Re: 3-, 4-, and 5-factor Carmichael families: not terribly common
- --- In firstname.lastname@example.org, "WarrenS" <warren.wds@...> wrote:
>--another remarkable thing about this family by Chernick is that
> (6 x + 1) (12 x + 1) (18 x + 1)
> is a Carmichael number if all three factors are simultaneously
> prime and where x>0 is integer.
its "change the sign of 1" version
N = (6 x - 1) (12 x - 1) (18 x - 1)
is another kind of interesting pseudoprime if all three factors are simultaneously prime and where x>0 is integer.
Namely, every prime P dividing N has property that P+1 divides N+1;
this causes certain Lucas-like primality tests to always think N is a prime (unless they find a factor).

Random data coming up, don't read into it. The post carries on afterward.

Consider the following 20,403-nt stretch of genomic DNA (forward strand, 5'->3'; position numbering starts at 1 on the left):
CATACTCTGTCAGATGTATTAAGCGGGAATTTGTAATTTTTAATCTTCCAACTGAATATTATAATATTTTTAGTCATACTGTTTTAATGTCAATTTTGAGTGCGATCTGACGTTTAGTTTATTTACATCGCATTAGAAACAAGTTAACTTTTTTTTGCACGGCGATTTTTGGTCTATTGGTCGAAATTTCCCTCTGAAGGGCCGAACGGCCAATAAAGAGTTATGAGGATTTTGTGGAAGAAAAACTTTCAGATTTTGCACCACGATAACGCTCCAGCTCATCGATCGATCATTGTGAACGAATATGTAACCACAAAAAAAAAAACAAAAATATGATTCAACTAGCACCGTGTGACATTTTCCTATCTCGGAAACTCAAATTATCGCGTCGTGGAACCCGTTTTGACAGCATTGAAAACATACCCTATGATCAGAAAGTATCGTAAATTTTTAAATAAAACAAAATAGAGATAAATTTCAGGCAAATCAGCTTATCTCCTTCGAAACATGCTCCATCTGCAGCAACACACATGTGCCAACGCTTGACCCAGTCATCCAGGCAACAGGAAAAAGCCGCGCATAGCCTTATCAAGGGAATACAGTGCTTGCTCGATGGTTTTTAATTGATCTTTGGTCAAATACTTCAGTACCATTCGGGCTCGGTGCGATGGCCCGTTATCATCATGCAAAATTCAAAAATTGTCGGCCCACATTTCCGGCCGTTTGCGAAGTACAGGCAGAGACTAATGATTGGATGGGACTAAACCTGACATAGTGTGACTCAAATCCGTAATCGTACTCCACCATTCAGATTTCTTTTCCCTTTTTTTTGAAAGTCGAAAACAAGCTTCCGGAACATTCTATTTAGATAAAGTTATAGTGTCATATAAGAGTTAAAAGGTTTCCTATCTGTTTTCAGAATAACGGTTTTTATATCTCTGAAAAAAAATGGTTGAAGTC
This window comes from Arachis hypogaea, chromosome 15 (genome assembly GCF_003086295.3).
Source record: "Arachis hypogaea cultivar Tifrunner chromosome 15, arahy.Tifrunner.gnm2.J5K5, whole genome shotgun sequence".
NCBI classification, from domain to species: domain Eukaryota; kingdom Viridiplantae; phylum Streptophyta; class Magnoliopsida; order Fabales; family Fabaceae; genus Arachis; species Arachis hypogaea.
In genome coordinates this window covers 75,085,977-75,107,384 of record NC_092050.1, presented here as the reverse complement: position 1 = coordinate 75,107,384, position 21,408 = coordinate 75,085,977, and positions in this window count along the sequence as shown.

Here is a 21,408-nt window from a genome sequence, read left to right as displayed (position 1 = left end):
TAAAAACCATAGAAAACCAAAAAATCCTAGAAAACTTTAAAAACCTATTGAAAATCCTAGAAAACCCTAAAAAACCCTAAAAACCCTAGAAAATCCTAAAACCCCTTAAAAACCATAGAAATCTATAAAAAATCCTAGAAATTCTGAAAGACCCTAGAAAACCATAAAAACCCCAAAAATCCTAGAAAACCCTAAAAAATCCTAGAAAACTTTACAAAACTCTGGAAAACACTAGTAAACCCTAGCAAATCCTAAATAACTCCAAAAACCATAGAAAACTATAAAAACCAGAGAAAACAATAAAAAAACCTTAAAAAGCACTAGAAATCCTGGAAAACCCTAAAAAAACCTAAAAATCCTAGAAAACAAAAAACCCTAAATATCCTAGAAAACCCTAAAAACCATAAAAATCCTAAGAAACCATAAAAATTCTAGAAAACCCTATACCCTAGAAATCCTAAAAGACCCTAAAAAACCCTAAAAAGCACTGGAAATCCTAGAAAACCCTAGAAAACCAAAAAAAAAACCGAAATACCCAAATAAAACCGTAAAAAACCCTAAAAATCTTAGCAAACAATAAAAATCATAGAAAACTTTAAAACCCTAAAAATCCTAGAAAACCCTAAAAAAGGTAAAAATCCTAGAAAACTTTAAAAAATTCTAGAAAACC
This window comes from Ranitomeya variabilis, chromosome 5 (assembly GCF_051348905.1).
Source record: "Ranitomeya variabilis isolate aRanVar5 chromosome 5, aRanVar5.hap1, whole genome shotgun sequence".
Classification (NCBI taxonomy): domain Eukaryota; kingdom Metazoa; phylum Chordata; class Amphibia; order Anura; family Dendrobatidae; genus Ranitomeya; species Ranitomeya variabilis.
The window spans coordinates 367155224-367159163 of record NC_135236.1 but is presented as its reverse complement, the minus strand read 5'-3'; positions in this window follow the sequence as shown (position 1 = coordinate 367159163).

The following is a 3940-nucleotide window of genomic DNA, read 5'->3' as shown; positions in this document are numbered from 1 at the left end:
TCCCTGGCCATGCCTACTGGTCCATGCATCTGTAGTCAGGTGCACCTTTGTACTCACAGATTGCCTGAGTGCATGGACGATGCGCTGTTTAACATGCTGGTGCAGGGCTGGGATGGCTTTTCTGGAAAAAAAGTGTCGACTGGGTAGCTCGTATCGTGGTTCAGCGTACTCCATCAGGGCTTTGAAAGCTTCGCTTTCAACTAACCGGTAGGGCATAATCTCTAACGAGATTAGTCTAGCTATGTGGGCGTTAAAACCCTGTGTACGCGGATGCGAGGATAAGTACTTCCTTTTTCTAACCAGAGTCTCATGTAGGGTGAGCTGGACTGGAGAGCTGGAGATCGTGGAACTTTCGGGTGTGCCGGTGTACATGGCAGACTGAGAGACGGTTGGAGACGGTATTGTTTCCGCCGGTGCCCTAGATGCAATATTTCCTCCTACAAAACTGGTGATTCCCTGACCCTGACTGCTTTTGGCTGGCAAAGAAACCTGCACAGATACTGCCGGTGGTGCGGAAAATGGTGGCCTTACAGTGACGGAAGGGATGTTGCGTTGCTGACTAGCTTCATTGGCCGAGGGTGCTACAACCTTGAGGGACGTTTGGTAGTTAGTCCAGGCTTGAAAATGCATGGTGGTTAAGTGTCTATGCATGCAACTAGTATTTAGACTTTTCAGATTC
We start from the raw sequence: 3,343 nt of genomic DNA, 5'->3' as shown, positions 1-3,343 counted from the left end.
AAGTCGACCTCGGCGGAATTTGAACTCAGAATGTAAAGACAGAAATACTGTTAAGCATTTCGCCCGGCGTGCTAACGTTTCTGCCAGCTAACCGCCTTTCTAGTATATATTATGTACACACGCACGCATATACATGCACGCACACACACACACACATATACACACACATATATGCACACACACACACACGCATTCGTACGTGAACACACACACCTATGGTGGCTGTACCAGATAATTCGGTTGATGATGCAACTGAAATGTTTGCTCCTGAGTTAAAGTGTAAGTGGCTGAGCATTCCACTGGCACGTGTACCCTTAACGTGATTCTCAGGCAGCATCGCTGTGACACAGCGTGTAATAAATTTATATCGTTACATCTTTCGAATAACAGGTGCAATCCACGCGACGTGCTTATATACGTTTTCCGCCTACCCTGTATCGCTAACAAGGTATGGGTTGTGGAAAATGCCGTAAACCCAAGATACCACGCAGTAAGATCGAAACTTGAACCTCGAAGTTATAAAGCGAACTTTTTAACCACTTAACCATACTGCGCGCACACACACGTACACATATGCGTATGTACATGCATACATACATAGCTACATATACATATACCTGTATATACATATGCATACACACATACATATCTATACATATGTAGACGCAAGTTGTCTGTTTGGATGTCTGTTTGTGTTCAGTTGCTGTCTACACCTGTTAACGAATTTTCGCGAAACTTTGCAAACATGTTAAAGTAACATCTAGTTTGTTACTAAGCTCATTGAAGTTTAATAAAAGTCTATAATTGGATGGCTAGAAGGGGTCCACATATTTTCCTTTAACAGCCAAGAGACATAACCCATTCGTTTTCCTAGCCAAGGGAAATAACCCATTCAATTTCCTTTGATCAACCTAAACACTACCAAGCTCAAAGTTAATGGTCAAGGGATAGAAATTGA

If N enjoyed both this property and the usual Carmichael property simultaneously, then N would be (in my terminology) a "2-generalized Carmichael."
Broadhurst provided a list by Robert Gerbicz 1 April 2009,
which it turns out was not a joke, of 144153 numbers N.
Also, Broadhurst provided his own list of 246 numbers N.
Unfortunately none of the members of either list
satisfy my criteria for being 2-generalized Carmichael --
that is, I demand that if P is prime and P|N, then (P+1)|(N+1) and (P-1)|(N-1).